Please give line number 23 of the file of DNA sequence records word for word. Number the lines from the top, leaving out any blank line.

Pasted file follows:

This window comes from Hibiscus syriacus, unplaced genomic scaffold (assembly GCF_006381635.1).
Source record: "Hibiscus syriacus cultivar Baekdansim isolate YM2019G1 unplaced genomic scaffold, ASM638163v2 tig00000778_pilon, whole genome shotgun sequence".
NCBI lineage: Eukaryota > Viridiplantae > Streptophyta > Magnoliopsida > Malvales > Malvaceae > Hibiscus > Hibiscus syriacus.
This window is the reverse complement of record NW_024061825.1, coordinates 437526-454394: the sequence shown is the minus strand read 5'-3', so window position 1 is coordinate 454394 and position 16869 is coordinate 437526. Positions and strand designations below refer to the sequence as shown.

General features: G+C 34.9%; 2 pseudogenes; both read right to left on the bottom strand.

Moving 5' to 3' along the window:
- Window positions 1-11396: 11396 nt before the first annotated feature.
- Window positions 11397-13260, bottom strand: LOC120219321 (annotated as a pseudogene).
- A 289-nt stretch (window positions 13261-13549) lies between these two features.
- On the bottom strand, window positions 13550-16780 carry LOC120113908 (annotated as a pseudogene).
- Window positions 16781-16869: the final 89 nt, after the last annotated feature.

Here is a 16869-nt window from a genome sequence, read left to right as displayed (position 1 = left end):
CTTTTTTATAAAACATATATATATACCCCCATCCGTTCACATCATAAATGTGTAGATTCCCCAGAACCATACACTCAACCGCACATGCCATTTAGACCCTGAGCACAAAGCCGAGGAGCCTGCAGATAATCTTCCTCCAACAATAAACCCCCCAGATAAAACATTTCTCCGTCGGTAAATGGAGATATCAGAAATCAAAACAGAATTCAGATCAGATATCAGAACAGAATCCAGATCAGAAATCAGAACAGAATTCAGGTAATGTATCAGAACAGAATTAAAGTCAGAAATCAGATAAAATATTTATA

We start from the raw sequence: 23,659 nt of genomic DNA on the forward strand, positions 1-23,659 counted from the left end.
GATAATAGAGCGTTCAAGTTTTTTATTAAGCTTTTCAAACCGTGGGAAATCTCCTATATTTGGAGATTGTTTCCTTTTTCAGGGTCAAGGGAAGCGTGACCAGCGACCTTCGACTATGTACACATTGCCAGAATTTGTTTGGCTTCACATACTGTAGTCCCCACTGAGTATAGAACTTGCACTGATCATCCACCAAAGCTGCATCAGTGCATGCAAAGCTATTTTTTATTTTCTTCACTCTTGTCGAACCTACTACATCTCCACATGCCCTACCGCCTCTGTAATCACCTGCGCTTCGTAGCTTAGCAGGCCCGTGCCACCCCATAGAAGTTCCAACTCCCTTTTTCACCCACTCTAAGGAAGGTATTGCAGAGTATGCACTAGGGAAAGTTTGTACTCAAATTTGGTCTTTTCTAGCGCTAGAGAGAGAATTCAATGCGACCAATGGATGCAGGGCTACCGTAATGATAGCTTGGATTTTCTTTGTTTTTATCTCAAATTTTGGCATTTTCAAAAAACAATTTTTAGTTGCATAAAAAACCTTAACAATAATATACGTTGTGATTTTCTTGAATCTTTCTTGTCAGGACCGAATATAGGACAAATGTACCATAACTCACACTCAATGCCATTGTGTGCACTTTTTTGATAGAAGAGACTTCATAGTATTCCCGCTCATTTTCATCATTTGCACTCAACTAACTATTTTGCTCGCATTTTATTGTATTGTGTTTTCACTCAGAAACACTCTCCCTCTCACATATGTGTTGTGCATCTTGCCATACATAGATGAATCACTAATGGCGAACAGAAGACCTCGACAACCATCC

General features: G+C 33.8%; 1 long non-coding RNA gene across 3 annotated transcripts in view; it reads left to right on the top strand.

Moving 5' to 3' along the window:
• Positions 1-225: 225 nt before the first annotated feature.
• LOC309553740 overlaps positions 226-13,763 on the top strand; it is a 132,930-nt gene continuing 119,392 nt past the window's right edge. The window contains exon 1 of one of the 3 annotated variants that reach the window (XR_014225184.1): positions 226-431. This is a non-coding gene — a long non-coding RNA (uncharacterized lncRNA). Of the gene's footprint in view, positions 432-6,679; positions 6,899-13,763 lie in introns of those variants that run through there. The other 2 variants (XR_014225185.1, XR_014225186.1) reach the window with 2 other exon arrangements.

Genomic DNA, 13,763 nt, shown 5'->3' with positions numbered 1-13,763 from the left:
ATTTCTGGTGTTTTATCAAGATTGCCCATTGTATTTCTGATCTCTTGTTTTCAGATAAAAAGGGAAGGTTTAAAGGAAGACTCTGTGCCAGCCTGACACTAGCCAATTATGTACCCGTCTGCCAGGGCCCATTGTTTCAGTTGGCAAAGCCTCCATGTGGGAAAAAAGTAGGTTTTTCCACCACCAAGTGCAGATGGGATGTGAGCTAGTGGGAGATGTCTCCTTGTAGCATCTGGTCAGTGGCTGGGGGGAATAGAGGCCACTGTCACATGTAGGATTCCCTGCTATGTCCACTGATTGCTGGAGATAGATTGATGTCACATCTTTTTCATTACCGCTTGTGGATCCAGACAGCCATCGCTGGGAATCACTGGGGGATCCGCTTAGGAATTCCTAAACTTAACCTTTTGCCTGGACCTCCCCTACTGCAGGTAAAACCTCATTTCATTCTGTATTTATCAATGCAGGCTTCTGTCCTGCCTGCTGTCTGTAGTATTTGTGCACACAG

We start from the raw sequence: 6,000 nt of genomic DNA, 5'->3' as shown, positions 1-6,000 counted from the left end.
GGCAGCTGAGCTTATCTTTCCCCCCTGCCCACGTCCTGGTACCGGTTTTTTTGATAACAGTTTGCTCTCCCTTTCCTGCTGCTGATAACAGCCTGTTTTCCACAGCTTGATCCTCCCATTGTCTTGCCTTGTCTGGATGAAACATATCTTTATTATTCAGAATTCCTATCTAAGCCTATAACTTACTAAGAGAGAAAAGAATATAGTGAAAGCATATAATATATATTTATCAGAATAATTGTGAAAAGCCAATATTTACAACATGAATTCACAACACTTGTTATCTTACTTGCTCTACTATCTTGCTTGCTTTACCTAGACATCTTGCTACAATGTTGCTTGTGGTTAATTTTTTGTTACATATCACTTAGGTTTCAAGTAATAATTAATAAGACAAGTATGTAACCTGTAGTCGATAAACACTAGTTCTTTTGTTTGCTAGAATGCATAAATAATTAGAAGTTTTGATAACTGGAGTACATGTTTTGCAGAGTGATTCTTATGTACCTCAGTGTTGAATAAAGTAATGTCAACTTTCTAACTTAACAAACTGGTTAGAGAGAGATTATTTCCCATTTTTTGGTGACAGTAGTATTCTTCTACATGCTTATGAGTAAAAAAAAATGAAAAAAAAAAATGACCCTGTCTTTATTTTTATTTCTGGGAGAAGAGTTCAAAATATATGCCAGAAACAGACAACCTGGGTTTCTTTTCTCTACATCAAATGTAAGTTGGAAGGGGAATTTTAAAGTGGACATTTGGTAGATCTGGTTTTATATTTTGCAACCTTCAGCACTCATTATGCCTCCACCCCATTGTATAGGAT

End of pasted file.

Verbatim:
GGCAGCTGAGCTTATCTTTCCCCCCTGCCCACGTCCTGGTACCGGTTTTTTTGATAACAGTTTGCTCTCCCTTTCCTGCTGCTGATAACAGCCTGTTTTCCACAGCTTGATCCTCCCATTGTCTTGCCTTGTCTGGATGAAACATATCTTTATTATTCAGAATTCCTATCTAAGCCTATAACTTACTAAGAGAGAAAAGAATATAGTGAAAGCATATAATATATATTTATCAGAATAATTGTGAAAAGCCAATATTTACAACATGAATTCACAACACTTGTTATCTTACTTGCTCTACTATCTTGCTTGCTTTACCTAGACATCTTGCTACAATGTTGCTTGTGGTTAATTTTTTGTTACATATCACTTAGGTTTCAAGTAATAATTAATAAGACAAGTATGTAACCTGTAGTCGATAAACACTAGTTCTTTTGTTTGCTAGAATGCATAAATAATTAGAAGTTTTGATAACTGGAGTACATGTTTTGCAGAGTGATTCTTATGTACCTCAGTGTTGAATAAAGTAATGTCAACTTTCTAACTTAACAAACTGGTTAGAGAGAGATTATTTCCCATTTTTTGGTGACAGTAGTATTCTTCTACATGCTTATGAGTAAAAAAAAATGAAAAAAAAAAATGACCCTGTCTTTATTTTTATTTCTGGGAGAAGAGTTCAAAATATATGCCAGAAACAGACAACCTGGGTTTCTTTTCTCTACATCAAATGTAAGTTGGAAGGGGAATTTTAAAGTGGACATTTGGTAGATCTGGTTTTATATTTTGCAACCTTCAGCACTCATTATGCCTCCACCCCATTGTATAGGAT